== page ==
The Dakota Aquifer covers most of central North America. This aquifer covers two thirds of the counties in Kansas, and can be found in 59 of Kansas’s 105 counties (KGS, 1996), as shown in figure 2. The Dakota Aquifer is a part of the Great Plains Aquifer System, which “underlies most of Nebraska, about one-half of Kansas, the eastern one-third of Colorado, and small parts of New Mexico, Oklahoma, Texas, South Dakota, and Wyoming” (USGS, 1997).
The water in this aquifer moves east and northeast, so the recharge for the eastern part of this aquifer comes from the recharge of southeastern Colorado. Most of this recharge is in the form of precipitation. Although there is a little recharge that comes from downward leakage from the Great Plains confining system.
Most of the surface water in Kansas is in the eastern half of the state, which lies just out of reach of the Dakota Aquifer, see fig.4.
Geologically defined, the Dakota Aquifer is an unconfined aquifer made of sandstone. The Dakota Formation that makes us the aquifer is from the Cretaceous period, and is covered by “Graneros Shale, Greenhorn Limestone, and Carlile Shale” (Burkart, 1984), also by glacial till, loess, sand, and gravel from the Quaternary age. The size of sand grains in the sandstone part of the aquifer is very heterogeneous. It ranges from fine to coarse sand, gravel, and silt and clay. The sandstone part of the aquifer is very permeable because of the different grain sized; however, the shale and limestone are less permeable.
The Dakota Aquifer is separated into two parts, its upper and lower units. The upper unit is about 300 feet thick , and the lower part varies in thickness, but can get up to 200 feet thick. In western Kansas, these two units are separated by thick marine shale, called the Kiowa shale aquitard. The aquitard also varies in thickness and can get to over 300 feet thick.
The hydraulic conductivity can range anywhere from 3.6 to 88 feet per day. Domestic wells in Colorado can pump anywhere from five to fifty gallons per minute, and some irrigation wells yield over 1,000 gallons per minute.
The chemical characteristics of the groundwater in this aquifer vary with each section of the aquifer. For example, the area that underlies north and northeastern Nebraska is rich in calcium-sulfate and calcium-sodium-sulfate. The water here is very old and, because it is under a thick confining layer, takes a long time to recharge. In the eastern part of Nebraska, the waters are rich in calcium-magnesium bicarbonate. Central and southeast Nebraska is highly saline. Where it is connected to the High Plains aquifer, the water has calcium bicarbonate, and where it is confined by the Niobrara-Graneros confining layer, it has high amounts of sodium bicarbonate.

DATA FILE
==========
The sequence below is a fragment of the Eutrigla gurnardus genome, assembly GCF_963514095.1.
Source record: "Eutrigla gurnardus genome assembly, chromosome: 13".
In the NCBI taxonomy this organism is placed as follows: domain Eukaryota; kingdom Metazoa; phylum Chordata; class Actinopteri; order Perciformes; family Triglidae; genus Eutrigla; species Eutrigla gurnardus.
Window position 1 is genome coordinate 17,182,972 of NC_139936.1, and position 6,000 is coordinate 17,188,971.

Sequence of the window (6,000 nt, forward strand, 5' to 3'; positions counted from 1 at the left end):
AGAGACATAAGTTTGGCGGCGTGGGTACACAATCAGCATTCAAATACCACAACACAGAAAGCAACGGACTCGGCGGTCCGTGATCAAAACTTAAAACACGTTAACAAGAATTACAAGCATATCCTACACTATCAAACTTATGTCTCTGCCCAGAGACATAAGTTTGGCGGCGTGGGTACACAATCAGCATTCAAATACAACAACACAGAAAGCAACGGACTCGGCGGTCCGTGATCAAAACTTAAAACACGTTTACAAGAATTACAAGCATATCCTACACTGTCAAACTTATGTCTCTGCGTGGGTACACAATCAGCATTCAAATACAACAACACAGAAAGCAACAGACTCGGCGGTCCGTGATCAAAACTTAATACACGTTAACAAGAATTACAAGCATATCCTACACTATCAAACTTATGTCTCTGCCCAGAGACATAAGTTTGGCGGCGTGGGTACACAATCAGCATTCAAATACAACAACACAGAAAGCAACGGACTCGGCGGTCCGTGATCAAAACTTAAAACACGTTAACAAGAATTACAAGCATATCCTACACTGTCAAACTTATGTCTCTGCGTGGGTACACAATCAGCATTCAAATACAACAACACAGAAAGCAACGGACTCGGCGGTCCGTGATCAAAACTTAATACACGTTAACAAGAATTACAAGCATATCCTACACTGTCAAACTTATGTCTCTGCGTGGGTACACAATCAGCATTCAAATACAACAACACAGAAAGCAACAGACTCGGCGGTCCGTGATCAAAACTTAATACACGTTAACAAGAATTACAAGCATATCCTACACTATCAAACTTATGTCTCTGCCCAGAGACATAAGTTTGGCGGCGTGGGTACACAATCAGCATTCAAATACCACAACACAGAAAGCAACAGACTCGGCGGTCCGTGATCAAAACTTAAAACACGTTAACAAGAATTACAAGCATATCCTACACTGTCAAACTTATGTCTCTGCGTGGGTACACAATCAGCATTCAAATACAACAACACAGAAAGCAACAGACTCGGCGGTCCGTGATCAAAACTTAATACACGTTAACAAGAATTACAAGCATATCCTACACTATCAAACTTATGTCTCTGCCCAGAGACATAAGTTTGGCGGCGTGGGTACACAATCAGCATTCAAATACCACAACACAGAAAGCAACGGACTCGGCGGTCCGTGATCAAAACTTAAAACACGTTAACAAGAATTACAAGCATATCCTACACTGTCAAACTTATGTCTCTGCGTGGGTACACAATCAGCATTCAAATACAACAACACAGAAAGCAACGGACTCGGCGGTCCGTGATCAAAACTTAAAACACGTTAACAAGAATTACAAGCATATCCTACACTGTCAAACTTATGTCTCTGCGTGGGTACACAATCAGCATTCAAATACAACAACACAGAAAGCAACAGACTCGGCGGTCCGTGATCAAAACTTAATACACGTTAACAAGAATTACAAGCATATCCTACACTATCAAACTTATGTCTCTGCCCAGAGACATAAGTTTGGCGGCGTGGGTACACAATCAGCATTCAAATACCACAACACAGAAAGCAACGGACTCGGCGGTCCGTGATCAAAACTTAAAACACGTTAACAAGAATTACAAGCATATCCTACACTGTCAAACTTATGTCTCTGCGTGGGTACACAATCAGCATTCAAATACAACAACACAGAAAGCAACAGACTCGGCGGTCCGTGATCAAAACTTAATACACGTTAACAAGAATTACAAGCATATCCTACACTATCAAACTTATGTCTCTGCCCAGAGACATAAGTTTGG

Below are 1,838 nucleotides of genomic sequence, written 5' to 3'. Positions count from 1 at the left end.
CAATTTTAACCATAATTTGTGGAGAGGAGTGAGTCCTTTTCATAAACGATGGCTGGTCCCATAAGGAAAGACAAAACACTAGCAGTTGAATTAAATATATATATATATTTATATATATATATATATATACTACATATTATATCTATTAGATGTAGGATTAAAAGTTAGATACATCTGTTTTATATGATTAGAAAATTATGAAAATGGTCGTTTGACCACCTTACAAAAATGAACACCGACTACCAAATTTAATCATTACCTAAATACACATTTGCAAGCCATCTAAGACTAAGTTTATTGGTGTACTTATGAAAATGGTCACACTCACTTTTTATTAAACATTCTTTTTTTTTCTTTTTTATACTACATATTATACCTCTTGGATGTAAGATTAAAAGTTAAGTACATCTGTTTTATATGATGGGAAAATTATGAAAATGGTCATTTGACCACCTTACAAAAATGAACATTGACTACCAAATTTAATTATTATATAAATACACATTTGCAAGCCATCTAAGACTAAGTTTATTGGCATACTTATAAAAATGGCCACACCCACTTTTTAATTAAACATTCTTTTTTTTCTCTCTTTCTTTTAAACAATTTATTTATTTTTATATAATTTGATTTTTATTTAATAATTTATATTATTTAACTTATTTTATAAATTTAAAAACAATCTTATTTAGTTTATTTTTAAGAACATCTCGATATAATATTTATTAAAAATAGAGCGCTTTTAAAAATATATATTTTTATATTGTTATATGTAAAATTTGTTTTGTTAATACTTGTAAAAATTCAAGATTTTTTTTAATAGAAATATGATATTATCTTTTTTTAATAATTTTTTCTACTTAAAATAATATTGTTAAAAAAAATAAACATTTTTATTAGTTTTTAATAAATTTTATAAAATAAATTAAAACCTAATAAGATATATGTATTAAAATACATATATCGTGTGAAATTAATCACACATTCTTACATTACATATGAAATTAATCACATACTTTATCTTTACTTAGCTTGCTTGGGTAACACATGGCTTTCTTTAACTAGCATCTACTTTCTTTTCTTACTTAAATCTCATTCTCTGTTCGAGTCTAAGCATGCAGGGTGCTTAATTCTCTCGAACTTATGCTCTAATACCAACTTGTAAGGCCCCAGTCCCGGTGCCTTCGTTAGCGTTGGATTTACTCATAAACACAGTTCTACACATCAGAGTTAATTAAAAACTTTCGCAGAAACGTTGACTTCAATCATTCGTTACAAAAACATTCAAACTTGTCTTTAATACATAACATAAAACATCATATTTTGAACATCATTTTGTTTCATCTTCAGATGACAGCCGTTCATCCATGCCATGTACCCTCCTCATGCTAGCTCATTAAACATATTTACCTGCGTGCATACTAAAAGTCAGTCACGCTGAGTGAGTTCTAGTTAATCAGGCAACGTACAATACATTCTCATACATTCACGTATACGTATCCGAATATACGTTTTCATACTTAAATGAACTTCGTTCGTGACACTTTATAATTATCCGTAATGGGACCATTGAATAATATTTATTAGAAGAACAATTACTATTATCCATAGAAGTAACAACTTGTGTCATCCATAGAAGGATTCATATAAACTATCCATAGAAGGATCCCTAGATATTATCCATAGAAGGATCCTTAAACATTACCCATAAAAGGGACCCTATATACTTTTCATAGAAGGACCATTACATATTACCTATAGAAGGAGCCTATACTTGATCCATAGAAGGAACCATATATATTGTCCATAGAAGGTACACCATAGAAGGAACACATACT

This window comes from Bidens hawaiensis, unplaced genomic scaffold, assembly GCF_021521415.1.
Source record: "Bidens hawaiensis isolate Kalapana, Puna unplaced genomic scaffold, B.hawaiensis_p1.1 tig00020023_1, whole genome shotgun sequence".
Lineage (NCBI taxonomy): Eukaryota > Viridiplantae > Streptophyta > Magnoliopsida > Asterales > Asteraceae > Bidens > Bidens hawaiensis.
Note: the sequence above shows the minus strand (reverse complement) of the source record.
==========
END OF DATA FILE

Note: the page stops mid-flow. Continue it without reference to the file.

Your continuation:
The shallow parts of this aquifer are currently being used for irrigational purposes. Because these parts have been used so much, the water levels have decreased significantly. Now water is being taken from the deeper portions of the aquifer for irrigation. Other parts of the aquifer are used for public supply and industrial use. Although the number of wells used for public supply and industrial use are lower then that of irrigation wells. In a study done by the United States Geological Survey in 1989, 116 wells were used for irrigation, 13 for industrial supply, and 8 for public supply. Because most of the water in this aquifer goes to irrigation of crops and it takes a while for the aquifer to recharge, the water supply here is threatened. Fortunately, the Southwest Groundwater Management District #3 developed new policies and regulations for water use of this aquifer and the High Plains aquifer. The focus of these new regulations is on a “graduated well spacing based on the yearly withdrawal of groundwater from the well to be installed” (Kansas Geological Survey, 1996).
Currently, the Dakota aquifer is not contaminated. However, there is a slight risk that oil-brine disposed in the shallow zone in central Kansas could leak into the aquifer. Should there be a contamination of any sort, the Environmental Protection Agency is in charge of cleaning it up.
Bredehoeft, J. D., C. E. Neuzil, and P. C. D. Milly. United States Geological Survey Water – Supply Paper 2237. Regional Flow in the Dakota Aquifer: A Study of the Role of Confining Layers. Washington: GPO, 1983.
Burkhart, M. R. United States Geological Survey Water – Supply Paper 2215. Availability and Quality of Water from the Dakota Aquifer, Northwest Iowa. Washington: GPO, 1984.
Cech, Tom. Ground Water Atlas of Colorado. 2003. Colorado Geological Survey. 25 April 2008. http://geosurvey.state.co.us/wateratlas/chapter6_8page1.asp.
Dealy, Michael T. “Groundwater Basics and Kansas Aquifers”. Kansas Geological Survey. [Retrieved 25 April 2008].
Gosselin, David C., F. Edwin Harvey, and Charles Flowerday. The Complex Dakota Aquifer: Managing Groundwater in Nebraska. April 2003. Geotimes. 25 April 2008. http://www.agiweb.org/geotimes/apr03/feature_nebraska.html.
Macfarlane, P. Allen. Dakota Aquifer Program. October 1998. Kansas Geological Survey. 25 April 2008. http://www.kgs.ku.edu/Dakota/vol1/dakotaHome.html.
Miller, James A., and Cynthia L. Appel. Ground Water Atlas of the United States Kansas, Missouri, and Nebraska. 1997. U.S. Geological Survey. 9 April 2008. http://capp.water.usgs.gov/gwa/ch_d/index.html.
Watts, Kenneth R. Potential Hydrologic Effects of Ground – Water Withdrawals from the Dakota Aquifer, Southwestern Kansas. United States Geological Survey Water – Supply Paper 2304. Washington: GPO, 1989.